Teacher Tips: Creative Games to Play with Your Students

Teacher Tips: Creative Games to Play with your Students

Draven Jackson
Blogger | Teacher

Picture this: it’s nearing the end of the term and your students have finished up all their exams and tests, but there are still a few class periods left. You don’t want your students to just sit around bored for the hour that your lesson runs, but you’re also tired of using the same activities to help fill those extra days. You need to find some new, creative games to help keep them preoccupied and happy while they wait for the year to finish.

If you’ve experienced this dilemma as a teacher and aren’t sure what kinds of activities you should introduce your kids to during those extra lessons in order to keep them happy and thinking, then this article is for you! Not only are these games great for the end-of-the-year extra classes, but they’re also perfect for after-school programs, in-class learning activities, and simple at-home fun!

Shouting in Silence

Teacher Tips: Creative Games to Play with Your StudentsOne of the best creative games that you can incorporate into your lessons both after exams and as a study tool is “Shouting in Silence.” Shouting in silence is a word recognition and repetition game that you can play in pairs. All you need is a book of words and headphones!

For each pair, one student will be the word-giver and one will be the guesser. Each student will be wearing a pair of headphones and listening to music loudly in order to make it difficult for them to hear each other. A third student will stand behind the guesser and show the word-giver the word or phrase on the card.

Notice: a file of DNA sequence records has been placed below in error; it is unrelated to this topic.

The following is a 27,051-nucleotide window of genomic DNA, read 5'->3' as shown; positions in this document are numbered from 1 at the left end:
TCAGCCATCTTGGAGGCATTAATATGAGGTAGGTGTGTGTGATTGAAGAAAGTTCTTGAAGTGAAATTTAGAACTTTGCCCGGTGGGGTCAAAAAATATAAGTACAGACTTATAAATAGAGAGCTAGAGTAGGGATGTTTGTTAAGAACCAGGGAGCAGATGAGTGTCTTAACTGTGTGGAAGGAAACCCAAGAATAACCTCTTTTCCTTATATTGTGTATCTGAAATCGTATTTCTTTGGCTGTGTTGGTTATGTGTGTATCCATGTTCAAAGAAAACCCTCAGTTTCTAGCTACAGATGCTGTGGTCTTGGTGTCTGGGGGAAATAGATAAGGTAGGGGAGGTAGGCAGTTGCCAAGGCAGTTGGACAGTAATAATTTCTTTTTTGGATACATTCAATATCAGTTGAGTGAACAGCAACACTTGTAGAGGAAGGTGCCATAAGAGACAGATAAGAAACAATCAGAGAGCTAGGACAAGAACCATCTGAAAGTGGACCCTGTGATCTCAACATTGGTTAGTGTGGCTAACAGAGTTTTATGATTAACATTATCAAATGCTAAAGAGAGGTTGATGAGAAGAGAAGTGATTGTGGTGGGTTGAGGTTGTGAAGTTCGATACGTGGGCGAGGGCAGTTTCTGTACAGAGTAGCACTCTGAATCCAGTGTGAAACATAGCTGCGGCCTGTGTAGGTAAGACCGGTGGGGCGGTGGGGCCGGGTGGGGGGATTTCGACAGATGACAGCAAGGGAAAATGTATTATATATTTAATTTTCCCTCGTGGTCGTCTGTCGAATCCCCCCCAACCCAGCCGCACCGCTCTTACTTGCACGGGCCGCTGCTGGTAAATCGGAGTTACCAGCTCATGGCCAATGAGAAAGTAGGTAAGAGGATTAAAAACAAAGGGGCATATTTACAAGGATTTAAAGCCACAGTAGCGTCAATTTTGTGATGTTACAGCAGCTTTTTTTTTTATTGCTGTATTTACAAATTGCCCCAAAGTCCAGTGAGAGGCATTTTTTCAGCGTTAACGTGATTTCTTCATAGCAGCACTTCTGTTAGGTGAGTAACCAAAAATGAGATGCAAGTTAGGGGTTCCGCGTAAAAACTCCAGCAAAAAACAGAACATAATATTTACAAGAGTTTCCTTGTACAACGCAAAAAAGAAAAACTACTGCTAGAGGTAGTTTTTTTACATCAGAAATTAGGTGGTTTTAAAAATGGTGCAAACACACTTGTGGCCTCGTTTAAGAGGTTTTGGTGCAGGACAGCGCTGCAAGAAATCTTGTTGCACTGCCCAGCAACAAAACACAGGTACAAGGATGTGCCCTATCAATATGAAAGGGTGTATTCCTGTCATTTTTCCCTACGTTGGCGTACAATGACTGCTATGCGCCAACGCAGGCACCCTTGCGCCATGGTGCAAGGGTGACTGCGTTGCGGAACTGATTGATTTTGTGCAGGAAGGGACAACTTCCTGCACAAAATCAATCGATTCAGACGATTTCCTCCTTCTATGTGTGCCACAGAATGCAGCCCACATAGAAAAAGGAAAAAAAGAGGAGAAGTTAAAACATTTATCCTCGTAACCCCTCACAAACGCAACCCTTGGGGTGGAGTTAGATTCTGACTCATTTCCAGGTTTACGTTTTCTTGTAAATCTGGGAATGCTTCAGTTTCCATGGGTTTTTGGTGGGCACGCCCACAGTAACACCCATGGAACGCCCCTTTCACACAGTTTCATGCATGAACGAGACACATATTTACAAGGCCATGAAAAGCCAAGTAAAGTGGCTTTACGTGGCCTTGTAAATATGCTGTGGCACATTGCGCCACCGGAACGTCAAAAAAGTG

The word-giver must then use their voice and expressions in order to get the guesser to repeat the word on the paper back to them. Each word is one point, and the pair that can get the most words at the end wins!

This game is silly and loud, but it’s also a great way to practice vocabulary or memorization as students will have to do their best to recognize the word they are trying to guess based on their partner’s expressions and mouth movements, so they will practice the words they may need to remember for their test!

The Liar Game

Another one of my favorite creative games to play with students (and another excellent word game), “The Liar Game” challenges students to try and pretend they know the special “code word” without getting caught by the class! This game is also super easy to prepare quickly as all you need are slips of paper with one word written on them (and a few blank slips for the liars).

Depending on the size of your class, you will want enough pieces of paper for each student to choose one at random. Each slip will have the same word written on it – this is known as the “code word”. There will also be 3-4 blank slips of paper – these are for the “liars” who won’t know the code word.